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I have a model made with blender3d seamed and uv layout exported. This is what it looks like in blender3d edit mode enter image description here

and this is how it looks like with textured and i didnt stretched these images while im doing this. enter image description here

final look in unity3d enter image description here

it looks stretched on the model. My question is how to get rid of these stretches or best way to make them reduced.Dont mind the white metal texture its not important the problem is the rusty one.

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    $\begingroup$ Could you show a screenshot like the first one, but with one of the long, rectangular, upper rusty faces selected? Were the object non-uniformly scaled? $\endgroup$ – Carlo Jul 31 '16 at 8:00
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    $\begingroup$ In object mode use Ctrl A to apply scale. Then UV unwrap again. $\endgroup$ – user1853 Aug 1 '16 at 3:32
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To correct this you need first a long, non stretched image which will cover the right part of your texture.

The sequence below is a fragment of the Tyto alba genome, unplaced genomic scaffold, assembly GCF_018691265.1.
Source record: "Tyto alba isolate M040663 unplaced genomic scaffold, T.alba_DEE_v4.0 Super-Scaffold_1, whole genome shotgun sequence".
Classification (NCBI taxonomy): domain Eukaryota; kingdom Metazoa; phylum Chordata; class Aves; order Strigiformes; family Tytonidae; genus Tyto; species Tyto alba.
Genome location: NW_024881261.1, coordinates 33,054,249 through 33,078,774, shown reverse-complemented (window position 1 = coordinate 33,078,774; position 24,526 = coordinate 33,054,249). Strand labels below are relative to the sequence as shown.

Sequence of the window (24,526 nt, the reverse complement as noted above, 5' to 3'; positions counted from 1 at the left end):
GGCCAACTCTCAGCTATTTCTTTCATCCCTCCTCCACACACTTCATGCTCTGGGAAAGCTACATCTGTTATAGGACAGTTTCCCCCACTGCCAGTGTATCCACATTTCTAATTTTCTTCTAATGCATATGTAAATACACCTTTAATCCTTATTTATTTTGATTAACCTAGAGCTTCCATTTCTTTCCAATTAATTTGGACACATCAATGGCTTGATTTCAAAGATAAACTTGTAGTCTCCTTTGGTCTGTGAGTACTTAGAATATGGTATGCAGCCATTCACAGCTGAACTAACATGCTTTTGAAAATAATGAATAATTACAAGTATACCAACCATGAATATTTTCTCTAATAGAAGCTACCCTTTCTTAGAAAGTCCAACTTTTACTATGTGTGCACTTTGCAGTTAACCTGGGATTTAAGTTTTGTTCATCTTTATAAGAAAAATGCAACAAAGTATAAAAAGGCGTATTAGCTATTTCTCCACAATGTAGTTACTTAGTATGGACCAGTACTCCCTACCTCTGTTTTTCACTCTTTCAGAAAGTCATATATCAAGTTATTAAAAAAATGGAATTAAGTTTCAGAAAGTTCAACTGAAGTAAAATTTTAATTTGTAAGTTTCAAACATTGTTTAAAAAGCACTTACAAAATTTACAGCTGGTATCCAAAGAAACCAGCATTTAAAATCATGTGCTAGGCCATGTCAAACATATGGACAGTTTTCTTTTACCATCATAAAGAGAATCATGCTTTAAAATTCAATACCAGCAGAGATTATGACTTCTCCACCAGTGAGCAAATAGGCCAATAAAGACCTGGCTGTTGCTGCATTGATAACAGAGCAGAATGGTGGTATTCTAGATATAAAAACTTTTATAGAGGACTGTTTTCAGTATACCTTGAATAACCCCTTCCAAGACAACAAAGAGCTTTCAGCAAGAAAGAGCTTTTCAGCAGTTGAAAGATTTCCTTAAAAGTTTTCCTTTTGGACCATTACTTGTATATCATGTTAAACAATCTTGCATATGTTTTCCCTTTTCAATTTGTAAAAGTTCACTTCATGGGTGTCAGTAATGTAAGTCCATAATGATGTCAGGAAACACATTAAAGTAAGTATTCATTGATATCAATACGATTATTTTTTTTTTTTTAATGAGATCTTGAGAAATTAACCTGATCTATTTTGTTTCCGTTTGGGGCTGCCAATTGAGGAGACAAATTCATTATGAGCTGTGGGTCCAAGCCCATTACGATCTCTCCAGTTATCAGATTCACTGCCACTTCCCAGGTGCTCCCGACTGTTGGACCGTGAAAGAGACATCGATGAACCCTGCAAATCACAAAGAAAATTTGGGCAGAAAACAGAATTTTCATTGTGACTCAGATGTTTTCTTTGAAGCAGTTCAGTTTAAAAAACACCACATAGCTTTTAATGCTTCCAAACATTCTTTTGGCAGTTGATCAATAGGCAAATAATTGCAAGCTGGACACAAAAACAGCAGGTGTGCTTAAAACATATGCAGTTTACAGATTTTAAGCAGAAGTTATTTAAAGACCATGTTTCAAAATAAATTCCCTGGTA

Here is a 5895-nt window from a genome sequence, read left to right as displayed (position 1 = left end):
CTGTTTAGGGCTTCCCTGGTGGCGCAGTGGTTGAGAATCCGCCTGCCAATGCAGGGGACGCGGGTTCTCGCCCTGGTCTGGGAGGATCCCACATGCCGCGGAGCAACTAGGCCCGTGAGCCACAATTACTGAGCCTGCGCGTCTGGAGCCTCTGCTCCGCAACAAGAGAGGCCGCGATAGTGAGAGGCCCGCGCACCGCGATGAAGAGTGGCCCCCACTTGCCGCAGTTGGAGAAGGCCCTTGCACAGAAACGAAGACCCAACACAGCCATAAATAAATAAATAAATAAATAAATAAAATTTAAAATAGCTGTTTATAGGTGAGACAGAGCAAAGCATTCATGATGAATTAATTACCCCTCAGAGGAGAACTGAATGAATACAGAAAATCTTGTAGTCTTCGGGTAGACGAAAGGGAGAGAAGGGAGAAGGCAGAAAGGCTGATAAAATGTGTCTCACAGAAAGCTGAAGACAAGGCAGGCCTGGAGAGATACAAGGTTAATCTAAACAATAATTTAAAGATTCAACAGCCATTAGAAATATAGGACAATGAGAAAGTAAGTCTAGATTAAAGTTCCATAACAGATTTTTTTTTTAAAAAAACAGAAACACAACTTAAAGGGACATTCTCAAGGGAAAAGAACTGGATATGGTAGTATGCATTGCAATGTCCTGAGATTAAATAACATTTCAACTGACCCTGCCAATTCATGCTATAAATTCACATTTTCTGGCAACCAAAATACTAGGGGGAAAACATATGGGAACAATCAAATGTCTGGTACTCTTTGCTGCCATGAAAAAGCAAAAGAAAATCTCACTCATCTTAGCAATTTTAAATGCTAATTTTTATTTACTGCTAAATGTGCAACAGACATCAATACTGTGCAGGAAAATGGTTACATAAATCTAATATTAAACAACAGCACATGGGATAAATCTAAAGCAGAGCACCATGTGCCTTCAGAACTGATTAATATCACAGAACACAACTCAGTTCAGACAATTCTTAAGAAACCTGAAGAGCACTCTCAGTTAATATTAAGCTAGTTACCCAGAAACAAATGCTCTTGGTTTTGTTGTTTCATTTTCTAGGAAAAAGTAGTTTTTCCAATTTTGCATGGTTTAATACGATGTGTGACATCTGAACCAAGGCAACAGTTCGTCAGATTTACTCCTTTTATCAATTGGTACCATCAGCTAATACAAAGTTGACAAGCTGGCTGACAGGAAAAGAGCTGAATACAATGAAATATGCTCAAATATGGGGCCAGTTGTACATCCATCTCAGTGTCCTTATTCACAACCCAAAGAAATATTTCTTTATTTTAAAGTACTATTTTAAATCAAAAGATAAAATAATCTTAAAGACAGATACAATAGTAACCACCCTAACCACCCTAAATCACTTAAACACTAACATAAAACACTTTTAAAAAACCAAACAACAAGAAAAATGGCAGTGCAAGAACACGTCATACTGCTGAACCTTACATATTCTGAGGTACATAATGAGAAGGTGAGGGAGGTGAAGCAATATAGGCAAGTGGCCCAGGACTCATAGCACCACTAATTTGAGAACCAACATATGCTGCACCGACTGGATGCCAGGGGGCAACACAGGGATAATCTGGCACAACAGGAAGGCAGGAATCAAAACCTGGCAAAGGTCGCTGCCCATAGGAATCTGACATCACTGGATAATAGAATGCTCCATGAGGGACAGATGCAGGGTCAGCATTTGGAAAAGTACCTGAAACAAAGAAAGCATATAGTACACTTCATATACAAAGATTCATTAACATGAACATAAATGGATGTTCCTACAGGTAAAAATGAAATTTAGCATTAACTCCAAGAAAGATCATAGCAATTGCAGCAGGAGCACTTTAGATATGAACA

Here from left to right :

  • Left : more or less the problem you have
  • Middle : with a corrected the UV map
  • Right : the needed texture with a rusty part all along

enter image description here

The principle is to stretch your UV map part along the texture so that the corresponding parts of the mesh are no more stretched in the 3D view :

enter image description here

The idea beyond that, is to have a proportionality between the mesh shape and the UV shape.

Around this idea, you can setup the different square part of your current UV in several manner :

  • Overlay them all (as I did in the gif)
  • Or just take each of them and stretch along V the way you whish

But the starting point is the texture : it needs to cover the surface you want and be proportional to the final result.

When you let Blender unwrap by itself, Blender does keep the proportionality. But sometimes, that guides to have too small part so moving the UV manually is needed.

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To add to lemon's answer a bit: a common (?) practice is to use a checker-patterned texture image while editing a mesh's UVs to make sure you have even scale and no stretching. The goal is to have the checkers, as they appear on your mesh, be square and to have a checker in one part of the mesh be roughly the same size as one in any other part of the mesh (which indicates that all polys have roughly the same texture resolution). Once you have a nice mapping, you can export your UV map to an image file and use an image editor to create your actual texture, which you would then replace the checker-patterned texture with.

Blender even has options to generate a texture with a checker pattern; in the UV editor: Image > New Image > Generated Type: UV Grid

In your case, though, this mesh is pretty simple, so it might be overkill; but for more complex meshes, it is useful.

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